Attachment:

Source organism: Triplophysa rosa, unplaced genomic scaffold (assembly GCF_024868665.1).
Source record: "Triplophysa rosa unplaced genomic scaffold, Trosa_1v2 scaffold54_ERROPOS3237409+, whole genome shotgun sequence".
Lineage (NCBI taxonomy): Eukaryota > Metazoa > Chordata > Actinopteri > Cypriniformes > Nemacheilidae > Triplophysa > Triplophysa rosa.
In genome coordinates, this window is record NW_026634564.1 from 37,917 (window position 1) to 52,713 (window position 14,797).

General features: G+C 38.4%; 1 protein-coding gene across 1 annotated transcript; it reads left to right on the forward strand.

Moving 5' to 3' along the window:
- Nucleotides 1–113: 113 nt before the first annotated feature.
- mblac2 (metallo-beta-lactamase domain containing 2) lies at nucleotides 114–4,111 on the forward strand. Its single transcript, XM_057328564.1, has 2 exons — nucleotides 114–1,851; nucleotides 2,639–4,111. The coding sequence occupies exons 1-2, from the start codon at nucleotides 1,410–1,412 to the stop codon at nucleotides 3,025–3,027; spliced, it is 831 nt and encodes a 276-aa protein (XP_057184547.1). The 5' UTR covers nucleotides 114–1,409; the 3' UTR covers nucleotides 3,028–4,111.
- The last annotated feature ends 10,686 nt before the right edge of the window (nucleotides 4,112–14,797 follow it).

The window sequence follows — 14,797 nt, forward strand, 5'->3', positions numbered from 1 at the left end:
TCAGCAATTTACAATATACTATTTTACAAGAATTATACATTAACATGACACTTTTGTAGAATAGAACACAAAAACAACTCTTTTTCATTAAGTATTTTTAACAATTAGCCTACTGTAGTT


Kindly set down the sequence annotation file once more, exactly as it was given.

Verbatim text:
Source organism: Triplophysa rosa, unplaced genomic scaffold (assembly GCF_024868665.1).
Source record: "Triplophysa rosa unplaced genomic scaffold, Trosa_1v2 scaffold54_ERROPOS3237409+, whole genome shotgun sequence".
Lineage (NCBI taxonomy): Eukaryota > Metazoa > Chordata > Actinopteri > Cypriniformes > Nemacheilidae > Triplophysa > Triplophysa rosa.
In genome coordinates, this window is record NW_026634564.1 from 37,917 (window position 1) to 52,713 (window position 14,797).

General features: G+C 38.4%; 1 protein-coding gene across 1 annotated transcript; it reads left to right on the forward strand.

Moving 5' to 3' along the window:
- Nucleotides 1–113: 113 nt before the first annotated feature.
- mblac2 (metallo-beta-lactamase domain containing 2) lies at nucleotides 114–4,111 on the forward strand. Its single transcript, XM_057328564.1, has 2 exons — nucleotides 114–1,851; nucleotides 2,639–4,111. The coding sequence occupies exons 1-2, from the start codon at nucleotides 1,410–1,412 to the stop codon at nucleotides 3,025–3,027; spliced, it is 831 nt and encodes a 276-aa protein (XP_057184547.1). The 5' UTR covers nucleotides 114–1,409; the 3' UTR covers nucleotides 3,028–4,111.
- The last annotated feature ends 10,686 nt before the right edge of the window (nucleotides 4,112–14,797 follow it).

The window sequence follows — 14,797 nt, forward strand, 5'->3', positions numbered from 1 at the left end:
TCAGCAATTTACAATATACTATTTTACAAGAATTATACATTAACATGACACTTTTGTAGAATAGAACACAAAAACAACTCTTTTTCATTAAGTATTTTTAACAATTAGCCTACTGTAGTT